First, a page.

- Frontier Hunter: Erza’s Wheel of Fortune – PC (P)review - January 11, 2023
- Souldiers – PC Review - June 2, 2022
- Inexistence Rebirth – PC Review - February 19, 2022
Genre: Anime-themed metroidvania
Release Date: December 15th, 2022
Edited by DarkLunarDude
With thousands of Metroidvanias in the market, every developer tries to stand out with their unique look or mechanics. Frontier Hunter: Erza’s wheel of fortune accomplishes this in many ways. This game is the second in the series by IceSitruuna, comprised of a four-person studio from Chongqing; they are both the publisher and the developer. Frontier Hunter departs from the roguelike of the first game and solely focuses on the Metroidvania aspect of the game but still retains the main character from the previous game, Erza. Those who have tried the game from steam’s Next Fest have an idea about the game, and it was one of the best indie games that was displayed at the last one we had. Our story starts with Erza doing a live stream on her ship that she is the Vice-captain of. After her stream ends rather embarrassingly from her father crashing in, she is called through the ship’s intercom by the captain. After this cutscene, we can take control of Erza herself.
The controls are solid enough for a Metroidvania. There are two weapon buttons, two sub-weapon-like buttons for your magics, a dash button, and a quick item menu button where you can use potions to heal and replenish your MP. Early in the game, you receive another character to play, Ciara. Her move set is substantially different from Erza as her primary weapon of choice, in the beginning, is a mini-gun that will do devastating damage from afar while stun-locking most enemies, but her bullets are not endless. How it works is Ciara has creation magic to slowly replenish the bullets passively as her gun is not in use. Her other attacks are melee-based kicks that she can acrobatically juggle her enemies. The last person is also a short-range fighter that uses daggers and gloved weapons but focuses more on quick multi-hit combos. Each character has three different weapon choices with each of their distinct advantages and disadvantages. For example, Erza has a rapier with quick jabs that does good damage, but it’s her shortest weapon.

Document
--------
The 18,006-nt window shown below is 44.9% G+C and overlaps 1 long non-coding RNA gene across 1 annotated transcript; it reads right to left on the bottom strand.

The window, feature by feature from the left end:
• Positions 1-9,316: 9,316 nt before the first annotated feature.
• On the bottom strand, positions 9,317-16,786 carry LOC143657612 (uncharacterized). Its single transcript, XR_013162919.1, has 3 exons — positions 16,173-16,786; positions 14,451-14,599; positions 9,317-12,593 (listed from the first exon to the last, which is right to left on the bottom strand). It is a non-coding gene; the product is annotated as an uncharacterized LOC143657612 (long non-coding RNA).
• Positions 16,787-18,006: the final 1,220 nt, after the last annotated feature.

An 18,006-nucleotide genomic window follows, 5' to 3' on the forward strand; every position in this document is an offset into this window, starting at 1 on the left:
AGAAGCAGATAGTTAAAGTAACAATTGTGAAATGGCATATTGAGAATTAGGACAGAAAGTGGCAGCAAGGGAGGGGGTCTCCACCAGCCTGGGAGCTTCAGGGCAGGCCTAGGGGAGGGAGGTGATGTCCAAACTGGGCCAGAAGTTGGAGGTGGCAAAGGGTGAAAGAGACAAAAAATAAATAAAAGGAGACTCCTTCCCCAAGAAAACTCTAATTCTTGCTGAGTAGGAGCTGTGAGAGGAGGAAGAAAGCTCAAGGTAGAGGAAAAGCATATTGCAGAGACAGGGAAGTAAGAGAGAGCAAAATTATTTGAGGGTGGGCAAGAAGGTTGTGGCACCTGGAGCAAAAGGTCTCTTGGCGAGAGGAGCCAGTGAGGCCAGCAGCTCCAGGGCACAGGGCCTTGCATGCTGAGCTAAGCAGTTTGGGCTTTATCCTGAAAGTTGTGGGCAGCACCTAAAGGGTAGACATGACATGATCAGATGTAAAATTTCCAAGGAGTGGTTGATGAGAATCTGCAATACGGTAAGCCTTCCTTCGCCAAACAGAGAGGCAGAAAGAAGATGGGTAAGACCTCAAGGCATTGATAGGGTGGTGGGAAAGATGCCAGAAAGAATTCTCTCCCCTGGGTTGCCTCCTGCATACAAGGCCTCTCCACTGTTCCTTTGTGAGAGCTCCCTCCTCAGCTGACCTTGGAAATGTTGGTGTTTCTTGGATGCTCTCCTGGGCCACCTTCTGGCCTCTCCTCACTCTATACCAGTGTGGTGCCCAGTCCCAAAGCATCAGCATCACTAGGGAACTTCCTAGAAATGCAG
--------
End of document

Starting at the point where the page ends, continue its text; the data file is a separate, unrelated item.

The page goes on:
In contrast, her katana is a good all arounder. On the upside, with these choices, the player can switch the characters mid-fight to switch up tactics for maximum efficiency. The other pieces of equipment are your standard armor, two artifacts that act as sub-weapon magics, and two accessories. Each piece of equipment has slots inside them, like a grid in which the player can insert cores to strengthen their abilities and even give new ones like immunities, elemental damage, and conditions. If the player wants to expand on those slots, they will have to expend certain items to open them up to use the bigger cores. The unfortunate part is that unless the player farms those items to expand them, it is best to get better equipment and save some time. Perhaps there could be another currency for defeating an enemy that could be better and be universal rather than needing specific items to streamline the upgrading process and be worth the effort.
The other system that the game has is its cooking system which can be used on any bench that is used as save points. Multiple recipes can be bought by the cook to expand your options. Each recipe increases different stats for a short time, but very few recipes have more than this, unfortunately. The other downside about the food buff is not the amount of time it gives you for the buff but the timer for the buff ticks down while you are in any menu and cutscenes. The lack of options other than previously specified and the shortened timer made it feel like the food buff could have been better and could use some improvement. Another mechanic that would need to be improved upon is the ultimate attack. You may get it earlier, but on my own playthrough, I received it at the very end of the early access and hardly got to use it. Another glaring issue about the game is the dialogue text while they are speaking (The voice acting is currently only in Japanese.) that words are split into two while reading it (i.e., for example like this), wrapping around into the following text bar.
The game’s visuals are quite impressive compared to other Metroidvanias, and the enemies were diverse enough that I did not see the same reskinned enemies much. However, in a talking dialogue scene, when the player sees the characters talk in more of a visual novel style, the characters’ facial expressions and emotions seem duller and more vacant than their CGI counterpart. While there are some issues with visuality in the game, the audio makes up for it, as the music fits each area that the player will enter. Even though the game is in early access within my playthrough, I never encountered any bugs or glitches in the game, which is quite impressive since it’s almost expected to find one, even if it is insignificant.
All and all, I enjoyed the game though your game time may vary from 8 to 10 hours depending on how thorough you are with the map coverage. Keep in mind that the story is not complete; once you get into a certain area, it will be the end of the game while it’s being made. If I could sum up my personal experience with the game so far (Patch 0.51.030 as of the writing of this article.) that this is a flawed Metroidvania with lots of potential, and I would keep an eye on it in the future.